Should rhino horn be traded? These two conservation stalwarts think so
It's the best way to save the rhino, they say as the debate on how to stop poaching resumes
With just six weeks until the bell sounds for the next round of a 41-year-old slugging match, two battered conservation veterans have re-entered the ring to push for rhino horn to be legally traded.
Dr George Hughes, a 79-year-old former game ranger and ex-head of the SA wildlife agency that rescued the southern white rhino from extinction, argues that selling rhino horns legally to China and other Eastern nations is the “unavoidable and pragmatic solution” to curbing the brutal annual poaching of more than 1,000 rhinos.
Sharing a platform at the closing session of a national conservation symposium near Pietermaritzburg last week, Hughes and former Zimbabwe Wildlife Department ecologist Rowan Martin spoke out against what they regard as well-intentioned but “disastrous” attempts to protect rhinos and elephants through rigorous global trade bans.
Hughes, retired chief executive of Ezemvelo KZN Wildlife and the Natal Parks Board, says rhino horn trading was banned in 1977 at a meeting of the Convention on International Trade in Endangered Species (CITES).
“We have lost over 100,000 rhino in Africa since that ban, so you have to be out of your mind to think it has been a success.
“I am not a member of the CITES fan club. I have been to four meetings as a member of the SA delegation and it was extremely difficult talking to walls.”
Twenty years ago, at the 10th CITES meeting in Harare, SA pushed back against the horn trade ban, and lost by just a single vote.
Four years ago, late environment affairs minister Edna Molewa appointed a committee to advise on the possibility of pushing for a limited resumption of legal international trade in rhino horn at the 17th CITES meeting in Johannesburg in 2016.
Though the committee made a number of recommendations that did not rule out trading, Molewa did not put the issue to the test at the Johannesburg meeting, leaving Swaziland to submit a last-minute proposal that was soundly defeated.
Meetings of the 183 CITES member states are held at intervals of between two and three years, and now the bell is about to ring again for the 18th meeting in Sri Lanka in May 2019.
However, CITES requires proposed amendments to be submitted well in advance and, if SA is to submit another attempt to overturn the ban, a formal submission has to be submitted before Christmas Eve this year.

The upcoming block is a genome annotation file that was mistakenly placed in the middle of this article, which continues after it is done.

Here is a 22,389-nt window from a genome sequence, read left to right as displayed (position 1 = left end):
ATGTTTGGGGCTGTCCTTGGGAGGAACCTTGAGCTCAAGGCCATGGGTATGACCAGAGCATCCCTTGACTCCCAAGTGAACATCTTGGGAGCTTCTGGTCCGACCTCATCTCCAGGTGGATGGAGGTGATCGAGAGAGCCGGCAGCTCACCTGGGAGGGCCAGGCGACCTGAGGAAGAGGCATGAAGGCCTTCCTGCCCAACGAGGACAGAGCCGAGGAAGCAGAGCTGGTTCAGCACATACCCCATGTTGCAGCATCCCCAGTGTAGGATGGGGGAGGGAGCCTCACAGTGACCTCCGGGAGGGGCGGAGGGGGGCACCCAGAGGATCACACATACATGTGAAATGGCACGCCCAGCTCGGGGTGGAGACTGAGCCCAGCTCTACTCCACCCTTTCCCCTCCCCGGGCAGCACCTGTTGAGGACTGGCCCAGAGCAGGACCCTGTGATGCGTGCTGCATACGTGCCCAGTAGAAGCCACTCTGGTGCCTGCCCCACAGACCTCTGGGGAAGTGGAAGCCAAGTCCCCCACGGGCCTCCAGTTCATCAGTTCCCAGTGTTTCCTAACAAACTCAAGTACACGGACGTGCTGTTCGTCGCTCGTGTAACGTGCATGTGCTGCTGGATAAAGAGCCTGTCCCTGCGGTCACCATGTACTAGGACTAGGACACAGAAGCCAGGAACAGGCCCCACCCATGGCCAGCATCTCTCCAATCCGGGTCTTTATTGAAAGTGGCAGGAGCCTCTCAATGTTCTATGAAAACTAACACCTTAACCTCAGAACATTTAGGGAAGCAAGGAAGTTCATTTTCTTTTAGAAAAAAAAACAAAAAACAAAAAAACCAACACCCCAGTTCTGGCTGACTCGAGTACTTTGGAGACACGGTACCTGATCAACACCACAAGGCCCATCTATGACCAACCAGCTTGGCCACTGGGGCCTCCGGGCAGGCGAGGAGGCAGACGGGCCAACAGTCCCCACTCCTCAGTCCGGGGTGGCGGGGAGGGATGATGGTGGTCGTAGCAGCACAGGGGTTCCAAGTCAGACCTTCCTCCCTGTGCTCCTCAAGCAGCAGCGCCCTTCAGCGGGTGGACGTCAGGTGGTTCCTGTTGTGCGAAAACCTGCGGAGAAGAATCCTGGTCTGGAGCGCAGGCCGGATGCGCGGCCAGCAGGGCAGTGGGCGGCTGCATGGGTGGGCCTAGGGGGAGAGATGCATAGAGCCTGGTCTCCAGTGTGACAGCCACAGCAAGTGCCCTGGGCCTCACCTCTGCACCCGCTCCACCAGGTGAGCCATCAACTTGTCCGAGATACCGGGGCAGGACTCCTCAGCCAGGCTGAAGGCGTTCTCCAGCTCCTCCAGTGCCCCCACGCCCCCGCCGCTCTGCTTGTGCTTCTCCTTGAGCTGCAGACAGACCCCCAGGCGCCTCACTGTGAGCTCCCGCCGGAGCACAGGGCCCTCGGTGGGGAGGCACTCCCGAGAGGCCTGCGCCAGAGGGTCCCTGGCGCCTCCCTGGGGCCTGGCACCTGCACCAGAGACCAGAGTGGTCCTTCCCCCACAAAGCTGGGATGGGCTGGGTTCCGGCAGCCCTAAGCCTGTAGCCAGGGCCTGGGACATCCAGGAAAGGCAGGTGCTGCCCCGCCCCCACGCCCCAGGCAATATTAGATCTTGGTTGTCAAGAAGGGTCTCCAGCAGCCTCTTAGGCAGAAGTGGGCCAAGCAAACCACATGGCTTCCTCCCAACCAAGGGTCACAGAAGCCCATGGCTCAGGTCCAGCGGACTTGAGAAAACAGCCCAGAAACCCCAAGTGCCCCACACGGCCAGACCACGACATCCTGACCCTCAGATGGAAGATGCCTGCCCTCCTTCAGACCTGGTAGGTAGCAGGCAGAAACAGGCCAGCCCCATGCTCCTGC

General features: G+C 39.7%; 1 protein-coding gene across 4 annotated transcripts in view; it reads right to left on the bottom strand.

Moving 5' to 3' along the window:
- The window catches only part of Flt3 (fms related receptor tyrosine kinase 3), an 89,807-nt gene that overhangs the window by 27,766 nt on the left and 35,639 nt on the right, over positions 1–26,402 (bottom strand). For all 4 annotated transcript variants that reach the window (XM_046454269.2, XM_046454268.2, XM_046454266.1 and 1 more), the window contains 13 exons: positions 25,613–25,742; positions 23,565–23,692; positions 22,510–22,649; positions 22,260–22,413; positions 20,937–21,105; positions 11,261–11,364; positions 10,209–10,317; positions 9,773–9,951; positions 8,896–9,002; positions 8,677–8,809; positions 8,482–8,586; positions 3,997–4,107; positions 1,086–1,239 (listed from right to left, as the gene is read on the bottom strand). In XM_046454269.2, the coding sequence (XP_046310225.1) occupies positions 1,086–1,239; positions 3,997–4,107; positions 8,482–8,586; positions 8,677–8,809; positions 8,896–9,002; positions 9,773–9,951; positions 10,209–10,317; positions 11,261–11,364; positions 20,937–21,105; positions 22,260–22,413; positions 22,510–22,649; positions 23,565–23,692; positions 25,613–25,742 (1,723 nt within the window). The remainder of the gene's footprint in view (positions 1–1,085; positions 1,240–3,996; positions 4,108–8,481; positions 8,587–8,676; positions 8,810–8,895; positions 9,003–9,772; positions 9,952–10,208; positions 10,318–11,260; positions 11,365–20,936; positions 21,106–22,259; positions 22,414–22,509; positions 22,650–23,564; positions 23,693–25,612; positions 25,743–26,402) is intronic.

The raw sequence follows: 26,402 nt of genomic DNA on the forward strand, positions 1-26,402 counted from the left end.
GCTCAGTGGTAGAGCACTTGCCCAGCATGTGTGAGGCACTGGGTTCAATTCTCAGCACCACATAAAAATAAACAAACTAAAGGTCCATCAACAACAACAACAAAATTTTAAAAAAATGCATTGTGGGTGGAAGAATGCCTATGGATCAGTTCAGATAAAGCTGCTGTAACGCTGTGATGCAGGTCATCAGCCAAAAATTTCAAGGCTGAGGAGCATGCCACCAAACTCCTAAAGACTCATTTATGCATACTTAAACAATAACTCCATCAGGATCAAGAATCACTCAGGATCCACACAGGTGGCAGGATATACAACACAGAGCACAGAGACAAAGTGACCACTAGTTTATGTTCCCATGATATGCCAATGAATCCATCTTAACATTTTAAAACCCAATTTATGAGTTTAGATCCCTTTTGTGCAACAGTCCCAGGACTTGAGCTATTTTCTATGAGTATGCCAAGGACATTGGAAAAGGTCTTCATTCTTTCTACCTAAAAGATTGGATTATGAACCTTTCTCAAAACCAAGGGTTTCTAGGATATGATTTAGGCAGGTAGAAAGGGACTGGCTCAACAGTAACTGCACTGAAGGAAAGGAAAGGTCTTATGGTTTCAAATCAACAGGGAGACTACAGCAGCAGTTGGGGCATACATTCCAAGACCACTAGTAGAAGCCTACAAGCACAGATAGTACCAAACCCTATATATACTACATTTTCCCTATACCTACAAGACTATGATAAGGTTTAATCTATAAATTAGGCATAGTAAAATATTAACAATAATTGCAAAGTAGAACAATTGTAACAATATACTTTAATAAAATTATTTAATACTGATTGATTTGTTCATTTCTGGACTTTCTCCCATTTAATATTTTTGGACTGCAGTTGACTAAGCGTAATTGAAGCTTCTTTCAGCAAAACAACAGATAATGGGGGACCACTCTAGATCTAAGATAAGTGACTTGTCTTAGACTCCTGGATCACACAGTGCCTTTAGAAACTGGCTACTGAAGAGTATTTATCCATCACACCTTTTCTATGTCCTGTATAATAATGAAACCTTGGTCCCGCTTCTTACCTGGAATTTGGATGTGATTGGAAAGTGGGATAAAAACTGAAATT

Hughes said he was “reasonably optimistic” that SA would submit another proposal to meet the deadline for the Sri Lanka meeting, but following the recent death of Molewa, acting environment minister Derek Hanekom has not given any firm signals on the matter.
Hughes believes the massive costs of fighting rhino poaching syndicates are unsustainable, noting that SA lost nearly 8,000 rhinos over the past 12 years to poaching.
In financial terms this translated to a loss of R2bn (based on a conservative estimate of R250,000 per rhino).
Additional security costs to combat poaching had cost another R2bn, excluding the expense of dehorning hundreds of rhinos at intervals of 18 to 24 months (at a cost of up to R10,000 per animal).
“Over 400 poachers have been killed over the last 10 years. This is not nature conservation. We don’t want to have to kill people to protect our rhinos. It is a bloody disgrace!” Hughes declared, departing from his normally measured tone.
“Every time we shoot a rhino poacher we make a thousand enemies. Now we hear some politicians claiming that the government cares more about rhinos than people ... So [if the trading ban was lifted] we seriously couldn’t be any worse off than we are now. I have spent half a century working with these animals and I would like a solution that allows them to continue to survive – in the wild, with their horns.”
The alternative, he suggested, was intensified costs for a perpetual form of fortress conservation in which wild rhinos are guarded 24 hours in smaller spaces that can be more easily defended against poachers.
Martin, who developed a community-based wildlife management project known as CAMPFIRE and who has also represented Zimbabwe at several CITES meetings, said he believed that sustainable and regulated trade in wildlife products would support conservation.
There seemed to be a widespread belief that no wild species should ever be traded under any circumstances, but this argument did not recognise the conservation success of captive-breeding and ranching projects that took poaching pressure off wild species such as ostrich, crocodile, salmon and trout.
Controversially, Martin concluded by suggesting that SA, Zimbabwe, Namibia and possibly Botswana should pull out en bloc from CITES at the next meeting if proposals to trade in ivory and rhino horn continued to be rejected.
“It would have a huge impact and it would get into every newspaper in the world,” he suggested.